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Oil falls 3% as Saudi, UAE plan for higher output capacity

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Via Reuters Finance

LONDON (Reuters) – Oil prices fell on Wednesday after Saudi Arabia and the United Arab Emirates announced plans to boost production capacity and the coronavirus fed worries about demand.

FILE PHOTO: Pump jacks operate in front of a drilling rig in an oil field in Midland, Texas U.S. August 22, 2018. Picture taken August 22, 2018. REUTERS/Nick Oxford/File Photo

Brent crude was down $1.09 or almost 3% to $36.13 per barrel by 1221 GMT, while U.S. West Texas Intermediate (WTI) crude was off $1.06 or 3.1% at $33.30‮‮.‬‬

With the collapse of coordinated output cuts by Saudi Arabia, Russia and others, the Saudi energy ministry has directed producer Saudi Aramco to raise its output capacity to 13 million from 12 million barrels per day (bpd).

UAE national oil company ADNOC also it would raise crude supply to more than 4 million bpd in April and accelerate plans to boost its output capacity to 5 million bpd, a target it previously planned to achieve by 2030.

“Saudi’s shock and awe strategy suggests to us that to bring Russia back to the negotiating table, it is serious in causing severe price and revenue pain for all oil producers,” UBS analysts said in a note.

“Higher oil inventories will likely weigh on prices over the coming months.”

(Graphic: Oil price forecasts dim after price war begins – here)

Russian Energy Minister Alexander Novak said Saudi Arabia’s plans to increase production capacity were “probably not the best option”, adding Moscow had several phone calls with OPEC and non-OPEC members but that no partners had agreed to its proposal.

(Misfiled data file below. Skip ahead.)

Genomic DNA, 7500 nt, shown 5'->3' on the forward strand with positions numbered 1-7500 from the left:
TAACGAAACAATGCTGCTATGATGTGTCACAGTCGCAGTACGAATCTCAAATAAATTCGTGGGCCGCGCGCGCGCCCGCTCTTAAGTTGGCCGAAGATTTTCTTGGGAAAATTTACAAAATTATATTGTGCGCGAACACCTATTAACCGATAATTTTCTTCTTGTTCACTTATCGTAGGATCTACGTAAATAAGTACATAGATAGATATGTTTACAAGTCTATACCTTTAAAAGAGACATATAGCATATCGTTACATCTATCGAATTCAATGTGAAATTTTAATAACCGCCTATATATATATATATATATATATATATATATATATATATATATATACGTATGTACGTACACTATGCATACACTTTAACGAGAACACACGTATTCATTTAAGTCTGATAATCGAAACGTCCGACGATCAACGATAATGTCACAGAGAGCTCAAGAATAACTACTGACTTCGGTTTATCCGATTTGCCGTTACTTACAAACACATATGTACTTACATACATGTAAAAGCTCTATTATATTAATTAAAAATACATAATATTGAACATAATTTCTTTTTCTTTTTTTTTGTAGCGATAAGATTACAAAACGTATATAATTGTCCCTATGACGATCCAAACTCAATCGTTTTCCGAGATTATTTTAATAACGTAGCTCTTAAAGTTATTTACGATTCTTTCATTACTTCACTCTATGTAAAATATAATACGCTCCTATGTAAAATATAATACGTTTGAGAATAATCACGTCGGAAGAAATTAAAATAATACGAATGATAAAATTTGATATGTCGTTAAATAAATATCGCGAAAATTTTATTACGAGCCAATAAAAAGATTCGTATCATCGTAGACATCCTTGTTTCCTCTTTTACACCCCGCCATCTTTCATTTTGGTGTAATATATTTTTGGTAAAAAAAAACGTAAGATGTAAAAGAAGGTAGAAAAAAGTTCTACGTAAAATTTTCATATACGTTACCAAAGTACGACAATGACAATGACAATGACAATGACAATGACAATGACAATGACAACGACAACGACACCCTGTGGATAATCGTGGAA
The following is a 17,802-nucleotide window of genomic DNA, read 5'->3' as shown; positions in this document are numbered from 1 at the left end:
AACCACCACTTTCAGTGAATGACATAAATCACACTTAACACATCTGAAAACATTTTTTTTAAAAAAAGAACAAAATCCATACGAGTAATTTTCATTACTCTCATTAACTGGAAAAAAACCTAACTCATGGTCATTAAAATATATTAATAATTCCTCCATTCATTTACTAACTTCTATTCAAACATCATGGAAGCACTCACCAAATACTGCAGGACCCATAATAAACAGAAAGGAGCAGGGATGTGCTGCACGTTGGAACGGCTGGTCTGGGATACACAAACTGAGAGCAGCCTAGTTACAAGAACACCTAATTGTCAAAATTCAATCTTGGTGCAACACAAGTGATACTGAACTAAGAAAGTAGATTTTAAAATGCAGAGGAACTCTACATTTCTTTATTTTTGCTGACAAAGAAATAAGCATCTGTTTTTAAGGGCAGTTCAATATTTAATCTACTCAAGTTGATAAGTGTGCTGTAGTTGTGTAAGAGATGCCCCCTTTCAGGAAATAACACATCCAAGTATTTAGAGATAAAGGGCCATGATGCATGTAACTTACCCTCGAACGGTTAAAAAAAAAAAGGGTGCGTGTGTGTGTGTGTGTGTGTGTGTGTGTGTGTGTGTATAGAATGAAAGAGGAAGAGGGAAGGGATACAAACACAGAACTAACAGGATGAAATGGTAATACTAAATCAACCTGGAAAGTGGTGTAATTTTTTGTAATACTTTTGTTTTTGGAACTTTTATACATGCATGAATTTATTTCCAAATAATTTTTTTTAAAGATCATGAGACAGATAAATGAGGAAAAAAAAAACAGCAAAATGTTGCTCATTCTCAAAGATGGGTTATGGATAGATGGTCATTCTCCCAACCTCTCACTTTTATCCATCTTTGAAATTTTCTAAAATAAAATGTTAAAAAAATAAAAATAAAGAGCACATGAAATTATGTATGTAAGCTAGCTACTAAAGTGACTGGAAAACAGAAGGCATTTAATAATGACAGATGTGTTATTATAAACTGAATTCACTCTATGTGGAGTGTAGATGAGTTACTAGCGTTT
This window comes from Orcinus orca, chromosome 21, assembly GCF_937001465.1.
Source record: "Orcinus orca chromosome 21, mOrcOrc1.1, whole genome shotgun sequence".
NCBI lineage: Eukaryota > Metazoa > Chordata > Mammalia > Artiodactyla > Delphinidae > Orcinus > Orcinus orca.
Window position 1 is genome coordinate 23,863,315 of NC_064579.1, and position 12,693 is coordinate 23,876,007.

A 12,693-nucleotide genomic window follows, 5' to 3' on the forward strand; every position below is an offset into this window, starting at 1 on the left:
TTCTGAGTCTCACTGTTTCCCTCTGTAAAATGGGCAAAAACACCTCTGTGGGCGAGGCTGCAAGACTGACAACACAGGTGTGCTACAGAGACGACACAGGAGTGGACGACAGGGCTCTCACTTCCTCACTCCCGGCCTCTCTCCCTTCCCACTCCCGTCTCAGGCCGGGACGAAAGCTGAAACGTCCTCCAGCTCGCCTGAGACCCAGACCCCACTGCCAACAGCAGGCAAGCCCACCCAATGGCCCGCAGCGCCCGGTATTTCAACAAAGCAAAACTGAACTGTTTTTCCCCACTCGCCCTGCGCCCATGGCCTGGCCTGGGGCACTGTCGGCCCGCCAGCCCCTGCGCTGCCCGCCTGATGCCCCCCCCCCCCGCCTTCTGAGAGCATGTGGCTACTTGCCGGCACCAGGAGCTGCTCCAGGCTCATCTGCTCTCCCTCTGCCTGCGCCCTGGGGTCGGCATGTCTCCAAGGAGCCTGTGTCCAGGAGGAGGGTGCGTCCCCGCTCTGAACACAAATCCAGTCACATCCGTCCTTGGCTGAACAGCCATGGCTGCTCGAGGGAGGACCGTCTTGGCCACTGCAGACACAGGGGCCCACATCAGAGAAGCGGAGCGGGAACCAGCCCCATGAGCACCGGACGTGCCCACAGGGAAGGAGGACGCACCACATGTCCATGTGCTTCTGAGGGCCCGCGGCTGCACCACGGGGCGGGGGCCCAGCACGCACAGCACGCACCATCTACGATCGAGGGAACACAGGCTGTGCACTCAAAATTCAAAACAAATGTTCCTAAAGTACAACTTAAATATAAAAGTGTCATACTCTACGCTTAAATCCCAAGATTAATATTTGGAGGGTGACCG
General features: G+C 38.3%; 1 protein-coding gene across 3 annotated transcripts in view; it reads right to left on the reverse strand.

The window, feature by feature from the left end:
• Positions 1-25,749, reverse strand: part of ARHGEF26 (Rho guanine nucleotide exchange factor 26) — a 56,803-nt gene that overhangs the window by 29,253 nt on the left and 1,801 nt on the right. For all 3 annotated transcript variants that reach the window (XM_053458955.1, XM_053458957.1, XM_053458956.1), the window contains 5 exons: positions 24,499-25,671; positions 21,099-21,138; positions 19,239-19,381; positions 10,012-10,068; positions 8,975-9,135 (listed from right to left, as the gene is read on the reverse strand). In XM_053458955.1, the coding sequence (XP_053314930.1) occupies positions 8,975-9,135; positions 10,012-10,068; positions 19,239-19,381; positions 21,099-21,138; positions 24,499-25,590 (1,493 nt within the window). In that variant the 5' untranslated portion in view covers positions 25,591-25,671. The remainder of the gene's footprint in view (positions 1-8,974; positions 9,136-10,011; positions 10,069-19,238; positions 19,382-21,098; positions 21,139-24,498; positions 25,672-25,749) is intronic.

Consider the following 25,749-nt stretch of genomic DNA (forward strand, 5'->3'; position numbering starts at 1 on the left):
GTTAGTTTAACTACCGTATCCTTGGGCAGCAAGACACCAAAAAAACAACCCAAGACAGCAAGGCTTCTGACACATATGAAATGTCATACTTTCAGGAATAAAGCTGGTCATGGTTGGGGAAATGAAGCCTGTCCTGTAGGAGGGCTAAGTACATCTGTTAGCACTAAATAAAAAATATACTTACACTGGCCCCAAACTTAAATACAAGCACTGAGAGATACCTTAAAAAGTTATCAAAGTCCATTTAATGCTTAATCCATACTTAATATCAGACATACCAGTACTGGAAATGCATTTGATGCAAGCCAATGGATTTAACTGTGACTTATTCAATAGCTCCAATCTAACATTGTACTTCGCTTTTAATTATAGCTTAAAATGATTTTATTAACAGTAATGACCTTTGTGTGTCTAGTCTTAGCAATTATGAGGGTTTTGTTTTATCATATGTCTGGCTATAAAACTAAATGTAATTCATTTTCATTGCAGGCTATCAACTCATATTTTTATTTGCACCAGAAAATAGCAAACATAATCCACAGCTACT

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Tanker rates soared after Saudi Arabia’s National Shipping firm, Bahri, tentatively chartered as many as 14 supertankers to ship crude oil to customers worldwide.

Oil prices had climbed $2 earlier in the session on hopes that spending cuts by North American producers to cope with multi-year low crude prices would lead to a drop in output.

“Any reduction in spending and drilling will take time to show up in actual production figures and is unlikely to mitigate the bearish impact of a massive Saudi output increase, in case the latter does happen,” said oil broker PVM’s Tamas Varga.

Policymakers and central banks have been taking measures to bolster their economies against disruption caused by the coronavirus outbreak, the latest being the Bank of England which unexpectedly cut interest rates by half a percent on Wednesday.

“Oil’s supply-demand dynamics still point to a bias for weakness, as Saudi Arabia and Russia engage in a price war that threatens to push global markets into oversupplied conditions, at a time when global demand is being eroded by the coronavirus outbreak,” Han Tan, Market Analyst at FXTM.

(Graphic: Oil price dive turns up the heat on OPEC finances – here)

A worker at Equinor’s Martin Linge offshore oil and gas development has been diagnosed with the coronavirus and is being held in isolation, the Norwegian energy firm said. It said activity on the field will be reduced on Wednesday.

However, China’s independent oil refiners are cranking up production as local governments begin to relax strict measures to contain the coronavirus and fuel demand begins to recover.


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